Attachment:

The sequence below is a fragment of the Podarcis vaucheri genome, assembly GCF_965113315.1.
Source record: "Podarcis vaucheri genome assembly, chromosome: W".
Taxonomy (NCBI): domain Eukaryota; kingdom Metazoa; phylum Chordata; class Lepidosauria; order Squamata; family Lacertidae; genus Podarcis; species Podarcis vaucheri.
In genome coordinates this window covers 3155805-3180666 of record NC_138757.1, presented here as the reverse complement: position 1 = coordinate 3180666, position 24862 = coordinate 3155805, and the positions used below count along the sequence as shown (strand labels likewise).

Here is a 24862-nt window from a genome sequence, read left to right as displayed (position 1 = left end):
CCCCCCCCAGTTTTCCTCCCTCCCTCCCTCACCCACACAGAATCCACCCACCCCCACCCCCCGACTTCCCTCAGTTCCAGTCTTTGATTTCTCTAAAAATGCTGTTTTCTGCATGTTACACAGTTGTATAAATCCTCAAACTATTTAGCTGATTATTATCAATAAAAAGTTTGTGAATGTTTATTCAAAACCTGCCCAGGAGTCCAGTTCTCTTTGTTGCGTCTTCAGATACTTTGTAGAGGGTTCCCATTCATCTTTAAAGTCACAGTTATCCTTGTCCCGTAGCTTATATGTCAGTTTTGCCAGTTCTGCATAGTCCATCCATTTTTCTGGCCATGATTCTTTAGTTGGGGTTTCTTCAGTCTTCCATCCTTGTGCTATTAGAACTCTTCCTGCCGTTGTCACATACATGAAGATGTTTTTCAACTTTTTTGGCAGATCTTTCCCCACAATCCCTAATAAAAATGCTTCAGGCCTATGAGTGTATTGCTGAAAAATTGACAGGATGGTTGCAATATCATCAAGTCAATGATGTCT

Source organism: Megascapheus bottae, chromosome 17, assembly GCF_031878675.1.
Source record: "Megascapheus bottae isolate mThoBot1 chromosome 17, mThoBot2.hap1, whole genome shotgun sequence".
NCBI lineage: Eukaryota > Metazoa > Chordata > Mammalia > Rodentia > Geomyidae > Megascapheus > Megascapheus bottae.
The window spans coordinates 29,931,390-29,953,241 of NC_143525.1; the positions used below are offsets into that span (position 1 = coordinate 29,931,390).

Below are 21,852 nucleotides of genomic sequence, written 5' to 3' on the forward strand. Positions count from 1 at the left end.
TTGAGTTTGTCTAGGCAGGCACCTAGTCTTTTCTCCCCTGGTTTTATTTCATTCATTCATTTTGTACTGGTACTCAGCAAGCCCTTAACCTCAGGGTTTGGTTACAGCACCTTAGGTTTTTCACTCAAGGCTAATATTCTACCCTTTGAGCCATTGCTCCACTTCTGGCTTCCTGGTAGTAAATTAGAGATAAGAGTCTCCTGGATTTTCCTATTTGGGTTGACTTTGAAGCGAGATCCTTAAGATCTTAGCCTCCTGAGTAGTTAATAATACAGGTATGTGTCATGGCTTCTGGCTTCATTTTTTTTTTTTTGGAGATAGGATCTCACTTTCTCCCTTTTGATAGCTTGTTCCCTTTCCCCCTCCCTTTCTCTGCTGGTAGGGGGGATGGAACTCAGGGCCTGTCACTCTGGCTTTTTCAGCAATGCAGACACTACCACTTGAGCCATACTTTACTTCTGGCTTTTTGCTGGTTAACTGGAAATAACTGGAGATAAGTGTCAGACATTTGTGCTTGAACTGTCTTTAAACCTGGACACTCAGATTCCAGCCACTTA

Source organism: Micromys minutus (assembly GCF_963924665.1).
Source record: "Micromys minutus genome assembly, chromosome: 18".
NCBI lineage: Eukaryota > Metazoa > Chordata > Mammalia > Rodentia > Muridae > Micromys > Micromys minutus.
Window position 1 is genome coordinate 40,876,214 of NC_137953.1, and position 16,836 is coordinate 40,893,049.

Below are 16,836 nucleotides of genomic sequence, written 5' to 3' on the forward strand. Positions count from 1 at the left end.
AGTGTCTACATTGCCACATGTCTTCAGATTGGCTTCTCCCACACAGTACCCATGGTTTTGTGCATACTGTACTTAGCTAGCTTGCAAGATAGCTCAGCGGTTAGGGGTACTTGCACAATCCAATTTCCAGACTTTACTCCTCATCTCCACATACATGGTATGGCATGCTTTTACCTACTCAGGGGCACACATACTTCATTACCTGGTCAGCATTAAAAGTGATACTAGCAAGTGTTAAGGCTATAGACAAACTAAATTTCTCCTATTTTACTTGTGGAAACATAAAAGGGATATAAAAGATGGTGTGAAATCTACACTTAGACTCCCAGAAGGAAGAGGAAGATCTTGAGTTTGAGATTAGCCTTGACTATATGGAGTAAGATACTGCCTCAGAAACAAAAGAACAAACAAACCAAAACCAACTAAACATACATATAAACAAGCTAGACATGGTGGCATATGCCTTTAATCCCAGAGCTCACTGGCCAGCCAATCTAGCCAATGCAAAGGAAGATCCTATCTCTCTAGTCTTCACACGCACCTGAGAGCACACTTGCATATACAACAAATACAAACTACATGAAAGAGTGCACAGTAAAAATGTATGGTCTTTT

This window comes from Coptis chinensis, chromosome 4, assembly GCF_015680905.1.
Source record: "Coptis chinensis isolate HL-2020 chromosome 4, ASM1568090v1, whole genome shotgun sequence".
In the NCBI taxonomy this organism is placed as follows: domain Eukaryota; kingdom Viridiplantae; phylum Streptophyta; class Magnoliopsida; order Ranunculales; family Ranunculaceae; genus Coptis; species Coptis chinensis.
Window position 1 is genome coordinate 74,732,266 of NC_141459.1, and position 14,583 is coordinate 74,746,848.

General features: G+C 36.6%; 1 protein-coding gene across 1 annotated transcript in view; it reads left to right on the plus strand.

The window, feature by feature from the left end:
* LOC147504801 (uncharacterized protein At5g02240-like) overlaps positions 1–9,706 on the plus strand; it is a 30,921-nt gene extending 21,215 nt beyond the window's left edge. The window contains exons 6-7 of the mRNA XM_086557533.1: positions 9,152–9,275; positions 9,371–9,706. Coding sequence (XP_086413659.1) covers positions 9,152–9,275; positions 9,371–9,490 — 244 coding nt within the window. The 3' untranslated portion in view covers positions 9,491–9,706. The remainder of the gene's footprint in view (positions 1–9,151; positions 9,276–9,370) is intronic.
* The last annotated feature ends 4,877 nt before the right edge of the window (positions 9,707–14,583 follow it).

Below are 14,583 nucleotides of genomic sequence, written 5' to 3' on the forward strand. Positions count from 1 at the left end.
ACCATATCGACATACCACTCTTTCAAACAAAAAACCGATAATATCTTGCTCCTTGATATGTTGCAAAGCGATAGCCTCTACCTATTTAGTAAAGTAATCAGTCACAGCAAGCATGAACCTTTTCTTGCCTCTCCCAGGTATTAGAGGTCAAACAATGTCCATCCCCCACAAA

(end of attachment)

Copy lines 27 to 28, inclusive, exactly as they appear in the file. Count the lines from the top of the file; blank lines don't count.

Below are 14,583 nucleotides of genomic sequence, written 5' to 3' on the forward strand. Positions count from 1 at the left end.
ACCATATCGACATACCACTCTTTCAAACAAAAAACCGATAATATCTTGCTCCTTGATATGTTGCAAAGCGATAGCCTCTACCTATTTAGTAAAGTAATCAGTCACAGCAAGCATGAACCTTTTCTTGCCTCTCCCAGGTATTAGAGGTCAAACAATGTCCATCCCCCACAAA